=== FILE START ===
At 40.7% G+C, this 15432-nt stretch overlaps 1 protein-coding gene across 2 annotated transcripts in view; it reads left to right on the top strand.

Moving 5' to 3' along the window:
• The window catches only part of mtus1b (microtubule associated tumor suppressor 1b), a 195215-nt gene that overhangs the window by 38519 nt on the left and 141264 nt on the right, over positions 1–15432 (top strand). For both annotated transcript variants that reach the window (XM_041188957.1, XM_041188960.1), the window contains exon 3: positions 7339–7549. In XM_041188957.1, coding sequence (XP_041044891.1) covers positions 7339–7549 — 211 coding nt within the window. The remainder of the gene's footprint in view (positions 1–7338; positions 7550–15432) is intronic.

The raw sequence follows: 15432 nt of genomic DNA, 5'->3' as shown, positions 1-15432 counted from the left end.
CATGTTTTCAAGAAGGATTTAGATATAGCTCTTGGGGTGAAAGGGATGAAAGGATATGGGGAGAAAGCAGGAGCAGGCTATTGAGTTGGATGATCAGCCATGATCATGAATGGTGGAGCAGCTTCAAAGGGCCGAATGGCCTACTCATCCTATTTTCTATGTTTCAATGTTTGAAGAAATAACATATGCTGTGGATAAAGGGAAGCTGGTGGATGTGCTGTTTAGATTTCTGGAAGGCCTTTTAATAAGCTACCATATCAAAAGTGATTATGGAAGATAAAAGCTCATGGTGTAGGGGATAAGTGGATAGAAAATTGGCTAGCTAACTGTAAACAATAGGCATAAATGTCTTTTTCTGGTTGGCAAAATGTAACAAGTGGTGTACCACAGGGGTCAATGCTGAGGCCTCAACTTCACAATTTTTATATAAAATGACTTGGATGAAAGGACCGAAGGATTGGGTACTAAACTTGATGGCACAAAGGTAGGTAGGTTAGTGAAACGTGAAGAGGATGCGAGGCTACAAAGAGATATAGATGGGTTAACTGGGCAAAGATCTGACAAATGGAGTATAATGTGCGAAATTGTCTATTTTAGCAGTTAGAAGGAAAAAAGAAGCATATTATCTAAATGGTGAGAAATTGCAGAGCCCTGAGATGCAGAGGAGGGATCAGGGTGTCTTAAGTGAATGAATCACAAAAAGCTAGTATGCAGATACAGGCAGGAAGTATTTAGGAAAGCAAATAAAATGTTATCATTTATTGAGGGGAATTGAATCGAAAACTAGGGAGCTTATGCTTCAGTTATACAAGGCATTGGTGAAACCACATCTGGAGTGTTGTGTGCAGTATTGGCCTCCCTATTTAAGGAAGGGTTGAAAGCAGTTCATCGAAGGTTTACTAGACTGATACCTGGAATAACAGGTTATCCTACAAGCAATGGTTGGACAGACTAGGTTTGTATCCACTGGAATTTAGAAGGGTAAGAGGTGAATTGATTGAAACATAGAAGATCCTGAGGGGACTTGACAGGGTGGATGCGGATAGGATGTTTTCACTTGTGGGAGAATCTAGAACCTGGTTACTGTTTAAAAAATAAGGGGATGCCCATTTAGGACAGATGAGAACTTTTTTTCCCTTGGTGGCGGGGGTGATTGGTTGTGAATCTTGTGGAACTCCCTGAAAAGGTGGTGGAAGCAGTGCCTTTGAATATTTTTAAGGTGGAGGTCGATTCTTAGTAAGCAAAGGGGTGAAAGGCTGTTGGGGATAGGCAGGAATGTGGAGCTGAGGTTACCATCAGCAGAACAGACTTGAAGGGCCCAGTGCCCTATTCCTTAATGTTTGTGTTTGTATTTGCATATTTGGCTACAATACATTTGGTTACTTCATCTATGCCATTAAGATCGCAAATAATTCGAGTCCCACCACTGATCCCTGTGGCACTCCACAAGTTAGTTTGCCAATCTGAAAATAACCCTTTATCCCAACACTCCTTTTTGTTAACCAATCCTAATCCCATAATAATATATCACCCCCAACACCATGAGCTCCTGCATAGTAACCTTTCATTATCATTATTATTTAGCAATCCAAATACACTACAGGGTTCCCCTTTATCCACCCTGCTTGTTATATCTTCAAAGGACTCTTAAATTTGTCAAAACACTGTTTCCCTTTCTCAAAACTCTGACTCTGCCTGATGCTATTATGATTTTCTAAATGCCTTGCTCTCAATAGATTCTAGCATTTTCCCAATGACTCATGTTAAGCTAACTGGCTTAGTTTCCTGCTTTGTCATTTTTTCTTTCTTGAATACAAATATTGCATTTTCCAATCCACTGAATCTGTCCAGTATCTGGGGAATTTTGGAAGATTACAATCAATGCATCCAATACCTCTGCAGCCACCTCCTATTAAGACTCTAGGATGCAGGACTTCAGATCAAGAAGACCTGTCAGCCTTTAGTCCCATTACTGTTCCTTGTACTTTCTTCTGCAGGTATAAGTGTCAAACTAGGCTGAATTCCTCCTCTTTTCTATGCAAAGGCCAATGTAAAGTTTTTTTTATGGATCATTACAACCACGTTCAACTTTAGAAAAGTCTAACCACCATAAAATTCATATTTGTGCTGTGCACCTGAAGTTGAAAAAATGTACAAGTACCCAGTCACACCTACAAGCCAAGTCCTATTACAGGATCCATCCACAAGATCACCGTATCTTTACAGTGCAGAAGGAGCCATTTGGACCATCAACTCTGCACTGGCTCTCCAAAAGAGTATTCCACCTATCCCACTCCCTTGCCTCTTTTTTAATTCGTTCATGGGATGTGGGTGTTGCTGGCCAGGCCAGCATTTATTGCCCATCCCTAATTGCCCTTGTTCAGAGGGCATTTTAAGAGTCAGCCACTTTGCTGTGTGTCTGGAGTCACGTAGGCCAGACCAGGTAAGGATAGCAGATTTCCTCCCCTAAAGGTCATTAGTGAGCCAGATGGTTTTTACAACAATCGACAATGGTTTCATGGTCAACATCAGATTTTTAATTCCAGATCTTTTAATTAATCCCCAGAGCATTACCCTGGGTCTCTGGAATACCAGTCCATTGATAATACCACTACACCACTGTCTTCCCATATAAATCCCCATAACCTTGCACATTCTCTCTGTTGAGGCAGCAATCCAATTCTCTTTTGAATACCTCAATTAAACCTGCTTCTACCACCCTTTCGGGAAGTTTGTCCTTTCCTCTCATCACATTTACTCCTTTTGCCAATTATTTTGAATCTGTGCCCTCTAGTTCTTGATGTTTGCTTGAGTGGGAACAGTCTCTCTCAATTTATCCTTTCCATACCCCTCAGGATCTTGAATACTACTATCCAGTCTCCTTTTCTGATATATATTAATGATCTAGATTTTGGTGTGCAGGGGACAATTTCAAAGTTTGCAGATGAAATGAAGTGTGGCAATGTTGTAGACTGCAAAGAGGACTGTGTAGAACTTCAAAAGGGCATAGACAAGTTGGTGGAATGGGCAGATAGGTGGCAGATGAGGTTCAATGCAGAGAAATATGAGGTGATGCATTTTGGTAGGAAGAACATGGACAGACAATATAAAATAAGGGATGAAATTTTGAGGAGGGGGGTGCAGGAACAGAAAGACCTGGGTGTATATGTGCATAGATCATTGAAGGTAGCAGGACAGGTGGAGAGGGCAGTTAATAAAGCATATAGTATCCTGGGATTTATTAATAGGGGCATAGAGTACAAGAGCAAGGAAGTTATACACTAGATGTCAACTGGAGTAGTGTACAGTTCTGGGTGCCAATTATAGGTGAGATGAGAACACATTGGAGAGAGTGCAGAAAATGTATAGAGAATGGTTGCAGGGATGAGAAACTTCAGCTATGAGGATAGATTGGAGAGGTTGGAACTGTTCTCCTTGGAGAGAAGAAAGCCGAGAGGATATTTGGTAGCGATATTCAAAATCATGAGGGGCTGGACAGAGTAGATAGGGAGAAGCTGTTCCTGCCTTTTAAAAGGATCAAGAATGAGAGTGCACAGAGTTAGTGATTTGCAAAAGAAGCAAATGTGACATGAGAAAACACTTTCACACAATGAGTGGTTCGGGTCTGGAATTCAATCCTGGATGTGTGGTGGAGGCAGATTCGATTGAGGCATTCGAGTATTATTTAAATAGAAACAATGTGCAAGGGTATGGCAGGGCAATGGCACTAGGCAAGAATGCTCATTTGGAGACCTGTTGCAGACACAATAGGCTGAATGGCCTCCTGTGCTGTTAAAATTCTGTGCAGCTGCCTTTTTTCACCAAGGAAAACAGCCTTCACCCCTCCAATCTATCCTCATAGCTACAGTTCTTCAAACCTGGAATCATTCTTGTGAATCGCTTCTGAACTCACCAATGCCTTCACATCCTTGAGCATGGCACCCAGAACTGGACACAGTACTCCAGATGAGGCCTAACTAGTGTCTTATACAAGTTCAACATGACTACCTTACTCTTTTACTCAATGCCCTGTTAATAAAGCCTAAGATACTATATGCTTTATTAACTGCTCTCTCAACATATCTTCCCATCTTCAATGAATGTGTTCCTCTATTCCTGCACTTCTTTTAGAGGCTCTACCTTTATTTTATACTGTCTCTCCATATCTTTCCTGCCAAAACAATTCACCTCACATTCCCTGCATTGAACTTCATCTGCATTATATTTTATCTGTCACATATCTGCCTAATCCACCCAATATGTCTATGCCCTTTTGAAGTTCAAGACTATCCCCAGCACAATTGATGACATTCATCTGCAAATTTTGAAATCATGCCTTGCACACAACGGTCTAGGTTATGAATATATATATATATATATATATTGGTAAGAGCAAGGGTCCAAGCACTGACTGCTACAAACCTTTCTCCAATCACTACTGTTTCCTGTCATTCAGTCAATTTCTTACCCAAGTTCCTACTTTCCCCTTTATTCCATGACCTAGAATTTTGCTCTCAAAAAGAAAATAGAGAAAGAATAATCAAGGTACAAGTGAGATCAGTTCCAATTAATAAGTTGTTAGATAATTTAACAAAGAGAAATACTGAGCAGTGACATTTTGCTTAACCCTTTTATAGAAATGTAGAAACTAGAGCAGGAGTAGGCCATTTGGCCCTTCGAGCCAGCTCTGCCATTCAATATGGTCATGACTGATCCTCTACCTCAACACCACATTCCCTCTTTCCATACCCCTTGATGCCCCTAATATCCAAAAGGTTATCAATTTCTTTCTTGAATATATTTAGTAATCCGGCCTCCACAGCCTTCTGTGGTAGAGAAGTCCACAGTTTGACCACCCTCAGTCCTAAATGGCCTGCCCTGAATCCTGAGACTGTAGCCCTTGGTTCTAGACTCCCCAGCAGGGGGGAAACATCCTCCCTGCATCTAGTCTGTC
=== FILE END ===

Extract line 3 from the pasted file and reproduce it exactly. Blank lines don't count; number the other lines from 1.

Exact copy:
• The window catches only part of mtus1b (microtubule associated tumor suppressor 1b), a 195215-nt gene that overhangs the window by 38519 nt on the left and 141264 nt on the right, over positions 1–15432 (top strand). For both annotated transcript variants that reach the window (XM_041188957.1, XM_041188960.1), the window contains exon 3: positions 7339–7549. In XM_041188957.1, coding sequence (XP_041044891.1) covers positions 7339–7549 — 211 coding nt within the window. The remainder of the gene's footprint in view (positions 1–7338; positions 7550–15432) is intronic.